What Tatum didn’t realize was that player piano rolls of that era were the result of two pianists playing together. He was learning to play with two hands what normally took four. As a result, he developed an incredible dexterity that enabled him to master the piano.

Even though this story starts in the 1920’s, we are still amazed by Art Tatum’s skill and innovation one hundred years later. Art was unaware of his limitations. He did not know he was attempting the impossible; he just did the impossible. If it's true that “necessity is the mother of invention,” then Art reminds us that not knowing something is sometimes the father of innovation.

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Do you often feel as if your workday will never end? An article on the Market-Watch website offers a simple technique for feeling more energized and engaged, and getting more done.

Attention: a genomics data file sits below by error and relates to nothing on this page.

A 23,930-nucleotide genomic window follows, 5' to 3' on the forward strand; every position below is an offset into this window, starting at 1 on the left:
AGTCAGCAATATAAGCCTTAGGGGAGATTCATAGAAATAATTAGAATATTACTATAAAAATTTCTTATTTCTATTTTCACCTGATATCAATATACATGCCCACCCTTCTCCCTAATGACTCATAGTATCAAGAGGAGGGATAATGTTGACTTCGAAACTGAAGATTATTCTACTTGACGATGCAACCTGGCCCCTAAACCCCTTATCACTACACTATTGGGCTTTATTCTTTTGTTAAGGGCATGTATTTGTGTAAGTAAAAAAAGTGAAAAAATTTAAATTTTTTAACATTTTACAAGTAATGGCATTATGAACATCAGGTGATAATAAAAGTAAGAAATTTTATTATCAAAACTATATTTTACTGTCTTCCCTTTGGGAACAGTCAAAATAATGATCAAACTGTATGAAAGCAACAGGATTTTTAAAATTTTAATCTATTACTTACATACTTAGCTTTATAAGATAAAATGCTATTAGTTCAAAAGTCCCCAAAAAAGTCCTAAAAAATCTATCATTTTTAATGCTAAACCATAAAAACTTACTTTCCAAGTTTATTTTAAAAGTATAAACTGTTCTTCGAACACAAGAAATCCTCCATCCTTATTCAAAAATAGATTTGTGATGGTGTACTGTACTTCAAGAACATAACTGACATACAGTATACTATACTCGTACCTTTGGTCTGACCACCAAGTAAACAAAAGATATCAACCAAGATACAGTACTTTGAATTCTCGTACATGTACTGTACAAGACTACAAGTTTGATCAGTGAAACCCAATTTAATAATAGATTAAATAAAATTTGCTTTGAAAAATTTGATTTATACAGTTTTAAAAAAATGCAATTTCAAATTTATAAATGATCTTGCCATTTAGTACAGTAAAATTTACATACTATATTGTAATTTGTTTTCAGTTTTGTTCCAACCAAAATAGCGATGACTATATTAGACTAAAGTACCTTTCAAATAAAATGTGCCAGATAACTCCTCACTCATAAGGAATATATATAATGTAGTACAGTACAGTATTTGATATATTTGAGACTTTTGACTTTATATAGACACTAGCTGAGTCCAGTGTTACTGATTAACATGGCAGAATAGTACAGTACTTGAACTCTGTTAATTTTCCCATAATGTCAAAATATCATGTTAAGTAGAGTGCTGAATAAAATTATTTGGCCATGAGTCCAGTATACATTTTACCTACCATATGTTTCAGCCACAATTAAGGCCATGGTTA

It’s called “reattachment to work,” and it can take many forms. You might start your day by talking with your spouse or partner about what you’re going to do today, or cycling through your to-do list first thing in the morning, or giving yourself three concrete goals to accomplish as soon as you get to work.

This kind of planning can jump-start your brain and help you focus on activities and goals that make your day go faster. It will give you a feeling of energy and engagement that can make work feel more satisfying throughout the day.

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Summer is a time for both you and your pet to enjoy the sunshine and outdoors, but along with the fun, the season also offers situations that can endanger your pet.

The Humane Society of the United States offers these guidelines for pet owners to keep their furry friends safe this summer:

Never leave your pet in the car.